The earth rotates and nothing that I do changes that one bit. It doesn’t matter if I’m busy or not (though I’m usually busy). People talk about ‘falling behind’ and ‘catching up’ as if a race is taking place. There is no race.
I enjoy streaks, accomplishing something day after day. I started doing that when I was a kid. It turned out that my brain liked routine. When I started writing my first novel when I was a teen, I set my sights on six pages per day. Each day I faced the pages in my typewriter (no computer at that point, though it was what they called a word processor at the time and had a tiny one-line screen and could store a few pages of text). That Brother word processor was a big improvement in my mind at the time. It made it easier to catch typos before I told it to type out the page. I enjoyed watching it clatter away, typing up the page. Day after day, I sat down and wrote. I also carried notebooks and wrote stories by hand when I was on breaks at work. I developed that skill early on, making it possible for me to take advantage of a 10-15 minute break, or a 30-60 minute lunch break. I’d sit and scribble quickly across the page.
When you set your goal at something like six pages per day it can be tempting to average that out. “If I do eight pages today, I’ll only have to do four tomorrow.”
The danger lies in the sense that you need to catch up. If you missed a day, suddenly you have twelve pages to write. If your schedule barely covers the six pages, twelve is unlikely to happen. Even if you managed, say eight pages, that leaves you with ten the next day. Eventually, by knocking out a couple extra pages you might ‘catch up’. At the same time, your stress has accumulated over those days of trying to write extra. It’s not sustainable.
This doesn’t happen only with writing. I think it happens with any job. You’re working at capacity and then something happens. Someone is sick or quits. Demand is greater than expected. Expenses higher than expected. Whatever the source, something happens that leaves you ‘behind.’ Bills pile up and so on it goes. If you continue at the same capacity you won’t fall further behind until the next thing happens.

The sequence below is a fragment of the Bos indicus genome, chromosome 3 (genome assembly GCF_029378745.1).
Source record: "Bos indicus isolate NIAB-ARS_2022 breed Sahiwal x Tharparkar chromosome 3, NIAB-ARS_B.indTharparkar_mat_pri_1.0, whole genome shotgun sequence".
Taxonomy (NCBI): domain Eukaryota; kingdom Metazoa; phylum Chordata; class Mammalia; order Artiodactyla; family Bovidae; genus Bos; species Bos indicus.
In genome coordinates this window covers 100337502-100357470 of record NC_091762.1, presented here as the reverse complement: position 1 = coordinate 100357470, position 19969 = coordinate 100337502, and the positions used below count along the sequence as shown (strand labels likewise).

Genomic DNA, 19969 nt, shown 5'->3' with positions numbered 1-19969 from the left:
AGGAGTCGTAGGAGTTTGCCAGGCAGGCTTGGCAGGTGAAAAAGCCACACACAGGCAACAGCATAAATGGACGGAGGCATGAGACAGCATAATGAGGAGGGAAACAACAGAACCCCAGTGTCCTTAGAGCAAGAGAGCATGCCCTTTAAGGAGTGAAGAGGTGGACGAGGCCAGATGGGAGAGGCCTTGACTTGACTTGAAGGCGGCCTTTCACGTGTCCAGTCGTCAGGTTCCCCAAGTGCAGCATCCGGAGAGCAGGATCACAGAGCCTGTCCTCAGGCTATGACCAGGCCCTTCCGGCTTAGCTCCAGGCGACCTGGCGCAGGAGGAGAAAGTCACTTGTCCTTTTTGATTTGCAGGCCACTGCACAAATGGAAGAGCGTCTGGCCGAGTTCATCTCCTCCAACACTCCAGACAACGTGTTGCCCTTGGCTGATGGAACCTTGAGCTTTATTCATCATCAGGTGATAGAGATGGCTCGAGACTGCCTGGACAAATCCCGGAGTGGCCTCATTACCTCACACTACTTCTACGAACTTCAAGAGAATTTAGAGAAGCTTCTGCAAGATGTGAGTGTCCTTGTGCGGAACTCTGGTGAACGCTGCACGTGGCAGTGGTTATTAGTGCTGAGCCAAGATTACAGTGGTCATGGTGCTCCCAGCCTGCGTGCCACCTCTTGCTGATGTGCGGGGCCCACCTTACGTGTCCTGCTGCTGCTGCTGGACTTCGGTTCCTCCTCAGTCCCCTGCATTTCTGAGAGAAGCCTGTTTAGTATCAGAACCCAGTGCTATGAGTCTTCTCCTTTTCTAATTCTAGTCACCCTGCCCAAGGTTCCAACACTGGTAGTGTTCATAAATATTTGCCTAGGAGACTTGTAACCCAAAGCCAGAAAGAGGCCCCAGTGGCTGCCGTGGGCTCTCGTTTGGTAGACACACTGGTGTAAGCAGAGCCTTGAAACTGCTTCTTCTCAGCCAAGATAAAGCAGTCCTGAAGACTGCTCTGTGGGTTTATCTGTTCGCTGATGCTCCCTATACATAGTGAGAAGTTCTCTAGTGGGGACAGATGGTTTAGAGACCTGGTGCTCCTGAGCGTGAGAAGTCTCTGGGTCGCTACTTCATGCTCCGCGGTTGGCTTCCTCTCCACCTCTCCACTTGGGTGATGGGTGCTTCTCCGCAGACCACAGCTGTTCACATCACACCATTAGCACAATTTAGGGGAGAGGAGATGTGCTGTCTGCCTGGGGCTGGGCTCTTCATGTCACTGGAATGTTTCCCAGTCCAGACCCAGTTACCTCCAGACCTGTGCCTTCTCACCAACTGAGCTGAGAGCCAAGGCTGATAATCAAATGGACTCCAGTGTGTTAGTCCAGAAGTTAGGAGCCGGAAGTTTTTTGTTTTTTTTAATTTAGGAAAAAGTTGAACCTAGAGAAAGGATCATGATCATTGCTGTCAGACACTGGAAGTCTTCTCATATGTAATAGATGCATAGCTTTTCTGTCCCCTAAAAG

In some of those cases, you don’t have direct control. Your supplier raises prices. If you can’t find another supplier that is willing to sell for less you’ll need to make cuts somewhere.
Don’t do this to yourself!
Why treat yourself that way? Don’t be the bill collector demanding payment. “Well, you know, you’re behind on the words Mr. Williams. And my boss, well, let’s say that she doesn’t take with that sort of thing.”
“I’m good for the words! Really, I am. Give me a chance. The end of the week. I can do it by the end of the week.”
“I’m not unreasonable. It’ll only cost you an extra five hundred. You do that and maybe I can convince her that breaking a finger isn’t necessary this time.”
I’d like to spend time writing each day, but I don’t have to teach myself a lesson if I don’t make it on a particular day. I can start each day with new eyes, bright, and ready to play. If I’m looking forward to it with enthusiasm and excitement I’m more likely to get writing done.
This blog post by Ryan M. Williams is licensed under a Creative Commons Attribution-ShareAlike 4.0 International License.